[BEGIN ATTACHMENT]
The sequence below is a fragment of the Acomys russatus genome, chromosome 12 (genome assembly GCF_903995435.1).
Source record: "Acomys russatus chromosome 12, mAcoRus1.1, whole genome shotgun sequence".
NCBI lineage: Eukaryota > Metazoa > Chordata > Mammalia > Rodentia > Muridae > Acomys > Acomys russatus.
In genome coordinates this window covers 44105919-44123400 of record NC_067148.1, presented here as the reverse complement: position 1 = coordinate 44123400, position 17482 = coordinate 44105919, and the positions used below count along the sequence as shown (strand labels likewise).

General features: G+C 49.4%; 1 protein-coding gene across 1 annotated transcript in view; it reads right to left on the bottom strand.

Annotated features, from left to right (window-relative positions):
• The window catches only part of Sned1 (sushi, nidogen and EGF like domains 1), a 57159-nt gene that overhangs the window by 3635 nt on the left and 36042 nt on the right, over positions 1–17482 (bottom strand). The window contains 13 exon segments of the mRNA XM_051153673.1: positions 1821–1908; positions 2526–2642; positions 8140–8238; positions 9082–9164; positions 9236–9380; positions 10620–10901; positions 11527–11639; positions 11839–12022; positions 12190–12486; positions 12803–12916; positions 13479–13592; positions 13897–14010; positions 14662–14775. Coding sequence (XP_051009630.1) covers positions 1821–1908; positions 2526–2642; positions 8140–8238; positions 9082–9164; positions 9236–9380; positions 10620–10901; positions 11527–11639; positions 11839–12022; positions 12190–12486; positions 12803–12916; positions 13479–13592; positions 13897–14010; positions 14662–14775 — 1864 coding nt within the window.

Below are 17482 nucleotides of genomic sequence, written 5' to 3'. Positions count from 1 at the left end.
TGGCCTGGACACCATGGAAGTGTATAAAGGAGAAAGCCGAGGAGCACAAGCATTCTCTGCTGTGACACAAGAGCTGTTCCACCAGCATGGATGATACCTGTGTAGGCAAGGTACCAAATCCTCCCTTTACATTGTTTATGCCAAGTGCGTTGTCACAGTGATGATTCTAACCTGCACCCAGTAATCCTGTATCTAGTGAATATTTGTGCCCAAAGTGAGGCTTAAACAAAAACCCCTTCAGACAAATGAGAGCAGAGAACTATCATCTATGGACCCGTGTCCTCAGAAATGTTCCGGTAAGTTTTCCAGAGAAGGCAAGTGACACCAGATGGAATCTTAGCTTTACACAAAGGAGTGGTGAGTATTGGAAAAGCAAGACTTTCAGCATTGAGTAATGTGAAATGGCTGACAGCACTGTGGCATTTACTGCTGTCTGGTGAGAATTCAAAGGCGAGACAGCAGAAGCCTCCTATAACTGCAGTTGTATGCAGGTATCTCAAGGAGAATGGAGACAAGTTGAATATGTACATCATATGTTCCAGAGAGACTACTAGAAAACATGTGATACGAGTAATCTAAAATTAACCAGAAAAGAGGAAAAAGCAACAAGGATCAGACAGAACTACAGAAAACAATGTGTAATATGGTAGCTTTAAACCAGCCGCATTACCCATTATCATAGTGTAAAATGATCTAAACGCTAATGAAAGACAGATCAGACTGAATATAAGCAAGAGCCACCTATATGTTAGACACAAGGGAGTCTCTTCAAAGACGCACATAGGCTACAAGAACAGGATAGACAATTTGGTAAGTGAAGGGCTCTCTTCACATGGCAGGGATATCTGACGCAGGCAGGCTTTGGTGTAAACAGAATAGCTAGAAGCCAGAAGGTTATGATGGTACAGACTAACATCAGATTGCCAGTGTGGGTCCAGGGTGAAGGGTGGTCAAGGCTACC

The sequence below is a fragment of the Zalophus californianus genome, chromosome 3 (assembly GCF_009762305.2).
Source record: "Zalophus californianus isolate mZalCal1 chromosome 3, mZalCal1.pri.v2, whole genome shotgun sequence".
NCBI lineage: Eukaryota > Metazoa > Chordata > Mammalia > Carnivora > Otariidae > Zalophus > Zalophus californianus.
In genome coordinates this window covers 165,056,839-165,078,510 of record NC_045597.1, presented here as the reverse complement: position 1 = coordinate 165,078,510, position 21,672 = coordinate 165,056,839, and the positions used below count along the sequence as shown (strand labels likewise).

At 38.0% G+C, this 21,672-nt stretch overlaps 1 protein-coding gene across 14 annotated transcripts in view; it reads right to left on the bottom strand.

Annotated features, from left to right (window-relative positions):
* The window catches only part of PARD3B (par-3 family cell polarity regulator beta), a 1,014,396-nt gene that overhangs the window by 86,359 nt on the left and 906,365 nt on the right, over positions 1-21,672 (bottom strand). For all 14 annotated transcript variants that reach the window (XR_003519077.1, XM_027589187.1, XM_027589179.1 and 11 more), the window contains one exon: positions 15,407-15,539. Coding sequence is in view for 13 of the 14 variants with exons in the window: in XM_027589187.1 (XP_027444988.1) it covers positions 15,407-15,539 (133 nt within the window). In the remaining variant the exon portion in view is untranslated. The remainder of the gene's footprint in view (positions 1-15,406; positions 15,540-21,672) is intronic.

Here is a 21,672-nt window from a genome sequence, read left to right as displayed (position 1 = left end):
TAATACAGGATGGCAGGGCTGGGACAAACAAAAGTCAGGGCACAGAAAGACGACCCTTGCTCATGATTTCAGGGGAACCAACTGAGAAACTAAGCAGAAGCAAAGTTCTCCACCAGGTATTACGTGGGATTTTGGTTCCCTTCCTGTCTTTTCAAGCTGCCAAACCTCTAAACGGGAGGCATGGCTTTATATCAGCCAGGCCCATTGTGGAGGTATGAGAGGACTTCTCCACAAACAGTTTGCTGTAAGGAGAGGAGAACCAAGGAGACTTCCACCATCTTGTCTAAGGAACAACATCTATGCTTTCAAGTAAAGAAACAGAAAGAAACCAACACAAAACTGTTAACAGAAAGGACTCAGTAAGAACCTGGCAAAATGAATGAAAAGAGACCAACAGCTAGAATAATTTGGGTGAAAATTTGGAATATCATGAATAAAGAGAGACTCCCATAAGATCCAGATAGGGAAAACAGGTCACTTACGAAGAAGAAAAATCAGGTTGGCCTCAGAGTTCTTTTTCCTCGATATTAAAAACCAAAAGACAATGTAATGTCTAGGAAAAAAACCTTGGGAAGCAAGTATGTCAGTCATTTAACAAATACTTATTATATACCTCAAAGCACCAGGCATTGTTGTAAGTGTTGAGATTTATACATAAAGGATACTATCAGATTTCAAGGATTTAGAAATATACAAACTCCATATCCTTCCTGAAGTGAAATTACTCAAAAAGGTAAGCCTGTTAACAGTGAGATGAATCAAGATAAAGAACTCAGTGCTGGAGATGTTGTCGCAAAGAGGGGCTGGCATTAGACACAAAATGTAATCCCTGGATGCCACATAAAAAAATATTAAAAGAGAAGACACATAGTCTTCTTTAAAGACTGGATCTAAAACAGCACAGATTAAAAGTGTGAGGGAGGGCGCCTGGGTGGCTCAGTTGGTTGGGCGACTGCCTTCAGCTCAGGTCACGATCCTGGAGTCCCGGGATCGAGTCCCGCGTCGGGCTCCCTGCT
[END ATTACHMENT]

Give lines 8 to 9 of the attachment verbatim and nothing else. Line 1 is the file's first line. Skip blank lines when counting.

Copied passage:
Below are 17482 nucleotides of genomic sequence, written 5' to 3'. Positions count from 1 at the left end.
TGGCCTGGACACCATGGAAGTGTATAAAGGAGAAAGCCGAGGAGCACAAGCATTCTCTGCTGTGACACAAGAGCTGTTCCACCAGCATGGATGATACCTGTGTAGGCAAGGTACCAAATCCTCCCTTTACATTGTTTATGCCAAGTGCGTTGTCACAGTGATGATTCTAACCTGCACCCAGTAATCCTGTATCTAGTGAATATTTGTGCCCAAAGTGAGGCTTAAACAAAAACCCCTTCAGACAAATGAGAGCAGAGAACTATCATCTATGGACCCGTGTCCTCAGAAATGTTCCGGTAAGTTTTCCAGAGAAGGCAAGTGACACCAGATGGAATCTTAGCTTTACACAAAGGAGTGGTGAGTATTGGAAAAGCAAGACTTTCAGCATTGAGTAATGTGAAATGGCTGACAGCACTGTGGCATTTACTGCTGTCTGGTGAGAATTCAAAGGCGAGACAGCAGAAGCCTCCTATAACTGCAGTTGTATGCAGGTATCTCAAGGAGAATGGAGACAAGTTGAATATGTACATCATATGTTCCAGAGAGACTACTAGAAAACATGTGATACGAGTAATCTAAAATTAACCAGAAAAGAGGAAAAAGCAACAAGGATCAGACAGAACTACAGAAAACAATGTGTAATATGGTAGCTTTAAACCAGCCGCATTACCCATTATCATAGTGTAAAATGATCTAAACGCTAATGAAAGACAGATCAGACTGAATATAAGCAAGAGCCACCTATATGTTAGACACAAGGGAGTCTCTTCAAAGACGCACATAGGCTACAAGAACAGGATAGACAATTTGGTAAGTGAAGGGCTCTCTTCACATGGCAGGGATATCTGACGCAGGCAGGCTTTGGTGTAAACAGAATAGCTAGAAGCCAGAAGGTTATGATGGTACAGACTAACATCAGATTGCCAGTGTGGGTCCAGGGTGAAGGGTGGTCAAGGCTACC